The officer in command at West Point was Benedict Arnold. No general on the American side had a more brilliant record or could show more scars of battle. We have seen him leading an army through the wilderness to Quebec, and incurring hardships almost incredible. Later he is found on Lake Champlain, fighting on both land and water. When in the next year the Americans succeeded at Saratoga it was Arnold who bore the brunt of the fighting. At Quebec and again at Saratoga he was severely wounded. In the summer of 1778 he was given the command at Philadelphia, after the British evacuation. It was a troubled time. Arnold was concerned with confiscations of property for treason and with disputes about ownership. Impulsive, ambitious, and with a certain element of coarseness in his nature, he made enemies. He was involved in bitter strife with both Congress and the State government of Pennsylvania. After a period of tension and privation in war, one of slackness and luxury is almost certain to follow. Philadelphia, which had recently suffered for want of bare necessities, now relapsed into gay indulgence. Arnold lived extravagantly. He played a conspicuous part in society and, a widower of thirty-five, was successful in paying court to Miss Shippen, a young lady of twenty, with whom, as Washington said, all the American officers were in love.
Malignancy was rampant and Arnold was pursued with great bitterness. Joseph Reed, the President of the Executive Council of Pennsylvania, not only brought charge against him of abusing his position for his own advantage, but also laid the charges before each State government. In the end Arnold was tried by court-martial and after long and inexcusable delay, on January 26, 1780, he was acquitted of everything but the imprudence of using, in an emergency, public wagons to remove private property, and of granting irregularly a pass to a ship to enter the port of Philadelphia. Yet the court ordered that for these trifles Arnold should receive a public reprimand from the Commander-in-Chief. Washington gave the reprimand in terms as gentle as possible, and when, in July, 1780, Arnold asked for the important command at West Point, Washington readily complied probably with relief that so important a position should be in such good hands.
The treason of Arnold now came rapidly to a head. The man was embittered. He had rendered great services and yet had been persecuted with spiteful persistence. The truth seems to be, too, that Arnold thought America ripe for reconciliation with Great Britain. He dreamed that he might be the saviour of his country. Monk had reconciled the English republic to the restored Stuart King Charles II; Arnold might reconcile the American republic to George III for the good of both. That reconciliation he believed was widely desired in America. He tried to persuade himself that to change sides in this civil strife was no more culpable then to turn from one party to another in political life. He forgot, however, that it is never honorable to betray a trust.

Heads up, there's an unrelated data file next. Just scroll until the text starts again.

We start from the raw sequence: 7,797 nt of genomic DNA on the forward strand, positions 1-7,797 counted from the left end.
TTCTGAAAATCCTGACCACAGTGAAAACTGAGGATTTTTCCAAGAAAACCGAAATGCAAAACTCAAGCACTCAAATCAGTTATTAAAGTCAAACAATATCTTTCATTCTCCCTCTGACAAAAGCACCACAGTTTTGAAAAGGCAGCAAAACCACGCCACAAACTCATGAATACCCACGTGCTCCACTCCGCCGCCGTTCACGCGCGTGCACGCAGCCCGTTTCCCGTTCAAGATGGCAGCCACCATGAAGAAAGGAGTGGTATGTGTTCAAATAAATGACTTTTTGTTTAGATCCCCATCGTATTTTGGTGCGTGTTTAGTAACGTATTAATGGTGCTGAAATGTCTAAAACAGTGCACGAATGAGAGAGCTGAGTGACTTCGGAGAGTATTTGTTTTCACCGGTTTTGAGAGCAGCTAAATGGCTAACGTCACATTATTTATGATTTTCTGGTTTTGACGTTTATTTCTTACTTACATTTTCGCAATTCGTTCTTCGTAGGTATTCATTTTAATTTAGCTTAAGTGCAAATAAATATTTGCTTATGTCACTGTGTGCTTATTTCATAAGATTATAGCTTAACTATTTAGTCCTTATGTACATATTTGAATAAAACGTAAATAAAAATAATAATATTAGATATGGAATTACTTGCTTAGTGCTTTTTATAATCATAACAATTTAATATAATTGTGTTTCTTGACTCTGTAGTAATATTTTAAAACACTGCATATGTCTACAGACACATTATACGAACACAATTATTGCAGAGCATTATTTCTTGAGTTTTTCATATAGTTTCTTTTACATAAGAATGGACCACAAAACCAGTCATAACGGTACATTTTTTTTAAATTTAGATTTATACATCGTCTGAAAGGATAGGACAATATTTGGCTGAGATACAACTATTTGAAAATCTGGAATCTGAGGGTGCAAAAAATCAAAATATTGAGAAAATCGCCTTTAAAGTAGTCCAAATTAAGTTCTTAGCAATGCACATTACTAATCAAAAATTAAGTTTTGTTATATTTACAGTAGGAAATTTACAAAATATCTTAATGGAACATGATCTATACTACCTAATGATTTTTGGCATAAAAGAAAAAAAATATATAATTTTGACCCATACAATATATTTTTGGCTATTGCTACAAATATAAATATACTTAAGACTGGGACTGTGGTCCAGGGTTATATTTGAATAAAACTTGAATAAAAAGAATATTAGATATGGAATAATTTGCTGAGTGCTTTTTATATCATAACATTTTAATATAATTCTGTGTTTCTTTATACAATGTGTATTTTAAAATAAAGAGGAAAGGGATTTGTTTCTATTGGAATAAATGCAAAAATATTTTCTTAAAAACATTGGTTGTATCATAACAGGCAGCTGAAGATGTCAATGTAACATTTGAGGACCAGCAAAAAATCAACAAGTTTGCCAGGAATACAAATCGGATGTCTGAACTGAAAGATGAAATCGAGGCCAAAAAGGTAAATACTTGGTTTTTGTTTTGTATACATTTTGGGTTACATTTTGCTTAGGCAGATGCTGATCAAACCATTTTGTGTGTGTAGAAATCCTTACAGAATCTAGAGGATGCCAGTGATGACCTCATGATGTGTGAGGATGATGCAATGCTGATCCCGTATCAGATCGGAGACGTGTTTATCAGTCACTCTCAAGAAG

It is almost certain that Arnold received a large sum in money for his treachery. However this may be, there was treason in his heart when he asked for and received the command at West Point, and he intended to use his authority to surrender that vital post to the British. And now on the 18th of September Washington was riding northeastward into Connecticut, British troops were on board ships in New York and all was ready. On the 20th of September the Vulture, sloop of war, sailed up the Hudson from New York and anchored at Stony Point, a few miles below West Point. On board the Vulture was the British officer who was treating with Arnold and who now came to arrange terms with him, Major John Andre, Clinton's young adjutant general, a man of attractive personality. Under cover of night Arnold sent off a boat to bring Andre ashore to a remote thicket of fir trees, outside the American lines. There the final plans were made. The British fleet, carrying an army, was to sail up the river. A heavy chain had been placed across the river at West Point to bar the way of hostile ships. Under pretense of repairs a link was to be taken out and replaced by a rope which would break easily. The defenses of West Point were to be so arranged that they could not meet a sudden attack and Arnold was to surrender with his force of three thousand men. Such a blow following the disasters at Charleston and Camden might end the strife. Britain was prepared to yield everything but separation; and America, Arnold said, could now make an honorable peace.
A chapter of accidents prevented the testing. Had Andre been rowed ashore by British tars they could have taken him back to the ship at his command before daylight. As it was the American boatmen, suspicious perhaps of the meaning of this talk at midnight between an American officer and a British officer, both of them in uniform, refused to row Andre back to the ship because their own return would be dangerous in daylight. Contrary to his instructions and wishes Andre accompanied Arnold to a house within the American lines to wait until he could be taken off under cover of night. Meanwhile, however, an American battery on shore, angry at the Vulture, lying defiantly within range, opened fire upon her and she dropped down stream some miles. This was alarming. Arnold, however, arranged with a man to row Andre down the river and about midday went back to West Point.